Tiger Woods PGA Tour 2002 Preview

EA Sports' latest golf game is being completely redesigned. We take a few chips at an alpha build of Tiger Woods 2002--read our impressions inside.

EA Sports must be hoping that Tiger Woods' well-publicized slump in recent months doesn't extend beyond the golf course. That sort of jinx would be most unwelcome in mid-February when the sports game giant unveils Tiger Woods PGA Tour 2002. The latest edition in the company's long-running golf series is being promoted as the best yet, courtesy of a complete redesign that has jettisoned almost every aspect of the previous version--not a bad idea given the way that the previous game failed to make much of a dent in Microsoft's Links empire.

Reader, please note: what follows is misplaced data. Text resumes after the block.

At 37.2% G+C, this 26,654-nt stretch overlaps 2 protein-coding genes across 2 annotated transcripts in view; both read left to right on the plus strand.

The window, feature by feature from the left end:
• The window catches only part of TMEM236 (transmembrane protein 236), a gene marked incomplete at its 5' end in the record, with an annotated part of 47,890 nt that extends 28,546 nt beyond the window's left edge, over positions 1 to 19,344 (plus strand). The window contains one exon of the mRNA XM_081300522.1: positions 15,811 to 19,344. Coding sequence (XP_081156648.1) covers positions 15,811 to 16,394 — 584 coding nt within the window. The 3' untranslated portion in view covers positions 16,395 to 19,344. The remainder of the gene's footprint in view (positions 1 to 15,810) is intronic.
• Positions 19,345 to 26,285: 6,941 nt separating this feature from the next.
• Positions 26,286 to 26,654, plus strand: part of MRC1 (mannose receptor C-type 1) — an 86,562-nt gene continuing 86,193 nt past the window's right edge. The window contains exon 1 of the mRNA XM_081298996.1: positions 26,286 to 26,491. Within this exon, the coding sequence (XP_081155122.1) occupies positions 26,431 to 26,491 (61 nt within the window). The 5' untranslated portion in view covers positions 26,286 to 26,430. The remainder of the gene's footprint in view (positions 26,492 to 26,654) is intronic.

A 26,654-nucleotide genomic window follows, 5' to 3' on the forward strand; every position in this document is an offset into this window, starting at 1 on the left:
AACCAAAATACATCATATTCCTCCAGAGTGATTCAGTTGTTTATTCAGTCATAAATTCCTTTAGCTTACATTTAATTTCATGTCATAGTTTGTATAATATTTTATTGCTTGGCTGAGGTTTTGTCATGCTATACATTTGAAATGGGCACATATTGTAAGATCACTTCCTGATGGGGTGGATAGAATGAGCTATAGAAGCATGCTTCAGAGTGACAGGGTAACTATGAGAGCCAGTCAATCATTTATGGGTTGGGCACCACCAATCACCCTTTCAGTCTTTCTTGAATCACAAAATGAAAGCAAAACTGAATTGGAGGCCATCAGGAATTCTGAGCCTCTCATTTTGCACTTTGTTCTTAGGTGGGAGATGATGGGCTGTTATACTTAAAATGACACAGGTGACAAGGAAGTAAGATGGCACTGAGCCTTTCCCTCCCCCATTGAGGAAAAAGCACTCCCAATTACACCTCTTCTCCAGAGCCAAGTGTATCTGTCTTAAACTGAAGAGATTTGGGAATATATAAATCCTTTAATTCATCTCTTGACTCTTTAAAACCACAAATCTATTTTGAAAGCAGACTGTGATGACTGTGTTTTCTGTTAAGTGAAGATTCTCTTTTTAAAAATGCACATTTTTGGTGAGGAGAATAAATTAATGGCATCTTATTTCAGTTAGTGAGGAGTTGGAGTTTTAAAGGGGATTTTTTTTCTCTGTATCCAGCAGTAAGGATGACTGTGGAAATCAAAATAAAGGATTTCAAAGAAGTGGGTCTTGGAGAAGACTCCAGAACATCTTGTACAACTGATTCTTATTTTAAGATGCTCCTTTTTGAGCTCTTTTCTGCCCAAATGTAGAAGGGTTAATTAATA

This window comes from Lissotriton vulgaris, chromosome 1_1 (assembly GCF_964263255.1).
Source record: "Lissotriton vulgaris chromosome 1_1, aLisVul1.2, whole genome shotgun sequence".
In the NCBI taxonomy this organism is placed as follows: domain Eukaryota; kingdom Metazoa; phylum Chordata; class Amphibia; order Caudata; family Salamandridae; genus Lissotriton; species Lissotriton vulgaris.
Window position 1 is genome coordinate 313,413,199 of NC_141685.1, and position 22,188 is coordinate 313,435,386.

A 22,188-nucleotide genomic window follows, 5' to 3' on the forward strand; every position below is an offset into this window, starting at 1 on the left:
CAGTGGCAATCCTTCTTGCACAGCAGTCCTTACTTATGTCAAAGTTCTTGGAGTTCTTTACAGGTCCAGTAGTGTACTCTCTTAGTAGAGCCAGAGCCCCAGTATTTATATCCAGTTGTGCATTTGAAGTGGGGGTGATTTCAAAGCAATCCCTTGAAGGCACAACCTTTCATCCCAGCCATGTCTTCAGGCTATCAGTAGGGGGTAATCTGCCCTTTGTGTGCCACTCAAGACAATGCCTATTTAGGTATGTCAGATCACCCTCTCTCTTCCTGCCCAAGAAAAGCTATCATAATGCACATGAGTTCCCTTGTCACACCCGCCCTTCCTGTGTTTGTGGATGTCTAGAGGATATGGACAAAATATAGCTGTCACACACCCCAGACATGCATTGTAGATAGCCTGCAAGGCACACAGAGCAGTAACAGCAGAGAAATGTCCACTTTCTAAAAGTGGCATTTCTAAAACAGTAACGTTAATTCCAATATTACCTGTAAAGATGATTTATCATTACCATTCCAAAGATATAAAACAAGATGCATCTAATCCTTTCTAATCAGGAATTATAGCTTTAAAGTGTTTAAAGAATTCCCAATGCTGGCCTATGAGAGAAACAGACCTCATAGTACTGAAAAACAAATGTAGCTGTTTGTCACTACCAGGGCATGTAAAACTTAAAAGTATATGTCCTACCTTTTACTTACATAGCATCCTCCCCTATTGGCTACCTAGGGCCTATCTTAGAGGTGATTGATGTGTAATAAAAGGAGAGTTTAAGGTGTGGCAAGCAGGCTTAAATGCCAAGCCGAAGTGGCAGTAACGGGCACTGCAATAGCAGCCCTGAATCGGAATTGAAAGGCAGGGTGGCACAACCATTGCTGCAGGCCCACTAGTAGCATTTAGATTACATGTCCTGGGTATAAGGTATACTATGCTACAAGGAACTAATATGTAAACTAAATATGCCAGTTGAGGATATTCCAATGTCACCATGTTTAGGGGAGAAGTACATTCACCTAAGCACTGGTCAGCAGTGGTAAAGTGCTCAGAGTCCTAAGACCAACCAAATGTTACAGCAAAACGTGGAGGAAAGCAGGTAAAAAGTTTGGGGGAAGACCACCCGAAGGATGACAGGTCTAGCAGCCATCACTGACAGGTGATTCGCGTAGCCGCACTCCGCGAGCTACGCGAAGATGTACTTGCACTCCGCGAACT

Tiger eyes a putt.

A recent alpha build indicates that this will certainly be much more than the usual sports sequel. Developer Headgate Studios, well known for its work on the highly acclaimed PGA Championship Golf series for Sierra, has gone back to the drawing board and come up with what could be regarded as an evolutionary leap in golf game design. For the first time, virtual duffers should be able to enjoy their favorite sport without making any compromises in terms of simulation and graphical quality. Eye candy fans and simulation buffs who treasure an authentic experience over everything else should be equally pleased with what they'll find here.